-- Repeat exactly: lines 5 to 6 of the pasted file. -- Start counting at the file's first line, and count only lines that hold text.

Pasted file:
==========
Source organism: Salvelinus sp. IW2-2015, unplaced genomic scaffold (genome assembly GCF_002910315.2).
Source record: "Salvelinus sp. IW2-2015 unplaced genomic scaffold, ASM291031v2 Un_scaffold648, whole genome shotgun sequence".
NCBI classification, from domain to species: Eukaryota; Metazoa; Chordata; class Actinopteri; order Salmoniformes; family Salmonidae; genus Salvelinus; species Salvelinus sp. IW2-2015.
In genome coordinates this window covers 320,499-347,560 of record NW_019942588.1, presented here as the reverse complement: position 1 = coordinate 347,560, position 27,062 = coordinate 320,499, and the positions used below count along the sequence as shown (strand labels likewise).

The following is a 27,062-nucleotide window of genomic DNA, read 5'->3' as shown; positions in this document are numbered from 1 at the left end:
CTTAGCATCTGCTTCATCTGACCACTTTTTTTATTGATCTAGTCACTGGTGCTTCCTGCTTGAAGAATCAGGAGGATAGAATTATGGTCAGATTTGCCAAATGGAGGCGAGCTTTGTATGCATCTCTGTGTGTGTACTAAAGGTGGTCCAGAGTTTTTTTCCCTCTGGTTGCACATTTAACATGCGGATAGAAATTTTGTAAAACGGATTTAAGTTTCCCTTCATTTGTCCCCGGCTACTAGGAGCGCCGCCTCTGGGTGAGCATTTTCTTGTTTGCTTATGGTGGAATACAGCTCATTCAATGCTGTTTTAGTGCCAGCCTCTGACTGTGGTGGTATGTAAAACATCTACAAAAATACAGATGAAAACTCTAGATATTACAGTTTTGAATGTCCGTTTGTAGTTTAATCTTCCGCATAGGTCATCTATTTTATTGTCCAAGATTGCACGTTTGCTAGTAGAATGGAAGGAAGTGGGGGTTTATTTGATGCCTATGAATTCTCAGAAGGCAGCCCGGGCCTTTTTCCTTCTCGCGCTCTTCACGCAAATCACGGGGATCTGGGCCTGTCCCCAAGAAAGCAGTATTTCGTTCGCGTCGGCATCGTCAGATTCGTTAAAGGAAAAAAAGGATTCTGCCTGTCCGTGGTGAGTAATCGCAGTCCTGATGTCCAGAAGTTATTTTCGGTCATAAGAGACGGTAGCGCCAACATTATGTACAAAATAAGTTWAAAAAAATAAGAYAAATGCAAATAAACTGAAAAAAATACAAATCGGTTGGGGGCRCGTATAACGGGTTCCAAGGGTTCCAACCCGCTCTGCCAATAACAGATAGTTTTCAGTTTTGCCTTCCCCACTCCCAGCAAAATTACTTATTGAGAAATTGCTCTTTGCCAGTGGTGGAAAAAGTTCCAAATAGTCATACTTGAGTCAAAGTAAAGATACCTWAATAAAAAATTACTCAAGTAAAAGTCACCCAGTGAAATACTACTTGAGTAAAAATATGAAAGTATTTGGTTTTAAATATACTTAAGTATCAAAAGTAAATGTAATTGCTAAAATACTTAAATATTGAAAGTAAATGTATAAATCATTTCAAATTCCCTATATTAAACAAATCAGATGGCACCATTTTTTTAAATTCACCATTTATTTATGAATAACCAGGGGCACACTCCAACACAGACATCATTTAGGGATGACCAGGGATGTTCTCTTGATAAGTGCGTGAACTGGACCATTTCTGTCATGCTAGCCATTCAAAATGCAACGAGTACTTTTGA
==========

The following is a 27,062-nucleotide window of genomic DNA, read 5'->3' as shown; positions in this document are numbered from 1 at the left end:
CTTAGCATCTGCTTCATCTGACCACTTTTTTTATTGATCTAGTCACTGGTGCTTCCTGCTTGAAGAATCAGGAGGATAGAATTATGGTCAGATTTGCCAAATGGAGGCGAGCTTTGTATGCATCTCTGTGTGTGTACTAAAGGTGGTCCAGAGTTTTTTTCCCTCTGGTTGCACATTTAACATGCGGATAGAAATTTTGTAAAACGGATTTAAGTTTCCCTTCATTTGTCCCCGGCTACTAGGAGCGCCGCCTCTGGGTGAGCATTTTCTTGTTTGCTTATGGTGGAATACAGCTCATTCAATGCTGTTTTAGTGCCAGCCTCTGACTGTGGTGGTATGTAAAACATCTACAAAAATACAGATGAAAACTCTAGATATTACAGTTTTGAATGTCCGTTTGTAGTTTAATCTTCCGCATAGGTCATCTATTTTATTGTCCAAGATTGCACGTTTGCTAGTAGAATGGAAGGAAGTGGGGGTTTATTTGATGCCTATGAATTCTCAGAAGGCAGCCCGGGCCTTTTTCCTTCTCGCGCTCTTCACGCAAATCACGGGGATCTGGGCCTGTCCCCAAGAAAGCAGTATTTCGTTCGCGTCGGCATCGTCAGATTCGTTAAAGGAAAAAAAGGATTCTGCCTGTCCGTGGTGAGTAATCGCAGTCCTGATGTCCAGAAGTTATTTTCGGTCATAAGAGACGGTAGCGCCAACATTATGTACAAAATAAGTTWAAAAAAATAAGAYAAATGCAAATAAACTGAAAAAAATACAAATCGGTTGGGGGCRCGTATAACGGGTTCCAAGGGTTCCAACCCGCTCTGCCAATAACAGATAGTTTTCAGTTTTGCCTTCCCCACTCCCAGCAAAATTACTTATTGAGAAATTGCTCTTTGCCAGTGGTGGAAAAAGTTCCAAATAGTCATACTTGAGTCAAAGTAAAGATACCTWAATAAAAAATTACTCAAGTAAAAGTCACCCAGTGAAATACTACTTGAGTAAAAATATGAAAGTATTTGGTTTTAAATATACTTAAGTATCAAAAGTAAATGTAATTGCTAAAATACTTAAATATTGAAAGTAAATGTATAAATCATTTCAAATTCCCTATATTAAACAAATCAGATGGCACCATTTTTTTAAATTCACCATTTATTTATGAATAACCAGGGGCACACTCCAACACAGACATCATTTAGGGATGACCAGGGATGTTCTCTTGATAAGTGCGTGAACTGGACCATTTCTGTCATGCTAGCCATTCAAAATGCAACGAGTACTTTTGA